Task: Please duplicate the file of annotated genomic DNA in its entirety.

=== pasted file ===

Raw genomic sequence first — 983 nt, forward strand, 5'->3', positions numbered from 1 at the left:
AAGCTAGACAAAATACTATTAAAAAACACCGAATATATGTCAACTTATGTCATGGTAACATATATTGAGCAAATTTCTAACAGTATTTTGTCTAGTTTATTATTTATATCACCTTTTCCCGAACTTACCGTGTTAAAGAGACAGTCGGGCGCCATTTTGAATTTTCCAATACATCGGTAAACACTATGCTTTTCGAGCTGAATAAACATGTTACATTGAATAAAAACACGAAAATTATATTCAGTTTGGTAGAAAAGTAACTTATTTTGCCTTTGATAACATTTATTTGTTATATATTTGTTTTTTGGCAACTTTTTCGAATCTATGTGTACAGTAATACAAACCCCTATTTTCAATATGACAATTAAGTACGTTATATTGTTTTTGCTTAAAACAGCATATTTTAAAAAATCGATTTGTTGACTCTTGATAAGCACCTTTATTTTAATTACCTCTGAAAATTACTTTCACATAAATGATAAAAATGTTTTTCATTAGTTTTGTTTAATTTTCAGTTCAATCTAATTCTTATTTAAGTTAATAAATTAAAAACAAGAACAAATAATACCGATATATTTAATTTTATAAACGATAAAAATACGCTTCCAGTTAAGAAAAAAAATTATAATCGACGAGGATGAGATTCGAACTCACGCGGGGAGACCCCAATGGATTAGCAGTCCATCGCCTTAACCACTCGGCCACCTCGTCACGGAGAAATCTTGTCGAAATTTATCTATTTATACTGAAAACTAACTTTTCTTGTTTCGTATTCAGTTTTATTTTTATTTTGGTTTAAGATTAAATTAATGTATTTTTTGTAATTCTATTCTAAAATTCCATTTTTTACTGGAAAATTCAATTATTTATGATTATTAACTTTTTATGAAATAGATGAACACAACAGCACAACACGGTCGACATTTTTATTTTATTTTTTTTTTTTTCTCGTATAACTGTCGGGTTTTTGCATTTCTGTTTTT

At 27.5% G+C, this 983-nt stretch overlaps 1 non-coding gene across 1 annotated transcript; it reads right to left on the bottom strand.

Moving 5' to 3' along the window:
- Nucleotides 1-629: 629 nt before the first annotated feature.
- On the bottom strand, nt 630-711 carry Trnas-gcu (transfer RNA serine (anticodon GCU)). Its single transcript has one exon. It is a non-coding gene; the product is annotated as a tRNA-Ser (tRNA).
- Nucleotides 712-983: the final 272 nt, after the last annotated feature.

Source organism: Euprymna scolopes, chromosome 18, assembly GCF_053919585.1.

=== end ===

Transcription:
Raw genomic sequence first — 983 nt, forward strand, 5'->3', positions numbered from 1 at the left:
AAGCTAGACAAAATACTATTAAAAAACACCGAATATATGTCAACTTATGTCATGGTAACATATATTGAGCAAATTTCTAACAGTATTTTGTCTAGTTTATTATTTATATCACCTTTTCCCGAACTTACCGTGTTAAAGAGACAGTCGGGCGCCATTTTGAATTTTCCAATACATCGGTAAACACTATGCTTTTCGAGCTGAATAAACATGTTACATTGAATAAAAACACGAAAATTATATTCAGTTTGGTAGAAAAGTAACTTATTTTGCCTTTGATAACATTTATTTGTTATATATTTGTTTTTTGGCAACTTTTTCGAATCTATGTGTACAGTAATACAAACCCCTATTTTCAATATGACAATTAAGTACGTTATATTGTTTTTGCTTAAAACAGCATATTTTAAAAAATCGATTTGTTGACTCTTGATAAGCACCTTTATTTTAATTACCTCTGAAAATTACTTTCACATAAATGATAAAAATGTTTTTCATTAGTTTTGTTTAATTTTCAGTTCAATCTAATTCTTATTTAAGTTAATAAATTAAAAACAAGAACAAATAATACCGATATATTTAATTTTATAAACGATAAAAATACGCTTCCAGTTAAGAAAAAAAATTATAATCGACGAGGATGAGATTCGAACTCACGCGGGGAGACCCCAATGGATTAGCAGTCCATCGCCTTAACCACTCGGCCACCTCGTCACGGAGAAATCTTGTCGAAATTTATCTATTTATACTGAAAACTAACTTTTCTTGTTTCGTATTCAGTTTTATTTTTATTTTGGTTTAAGATTAAATTAATGTATTTTTTGTAATTCTATTCTAAAATTCCATTTTTTACTGGAAAATTCAATTATTTATGATTATTAACTTTTTATGAAATAGATGAACACAACAGCACAACACGGTCGACATTTTTATTTTATTTTTTTTTTTTTCTCGTATAACTGTCGGGTTTTTGCATTTCTGTTTTT

At 27.5% G+C, this 983-nt stretch overlaps 1 non-coding gene across 1 annotated transcript; it reads right to left on the bottom strand.

Moving 5' to 3' along the window:
- Nucleotides 1-629: 629 nt before the first annotated feature.
- On the bottom strand, nt 630-711 carry Trnas-gcu (transfer RNA serine (anticodon GCU)). Its single transcript has one exon. It is a non-coding gene; the product is annotated as a tRNA-Ser (tRNA).
- Nucleotides 712-983: the final 272 nt, after the last annotated feature.

Source organism: Euprymna scolopes, chromosome 18, assembly GCF_053919585.1.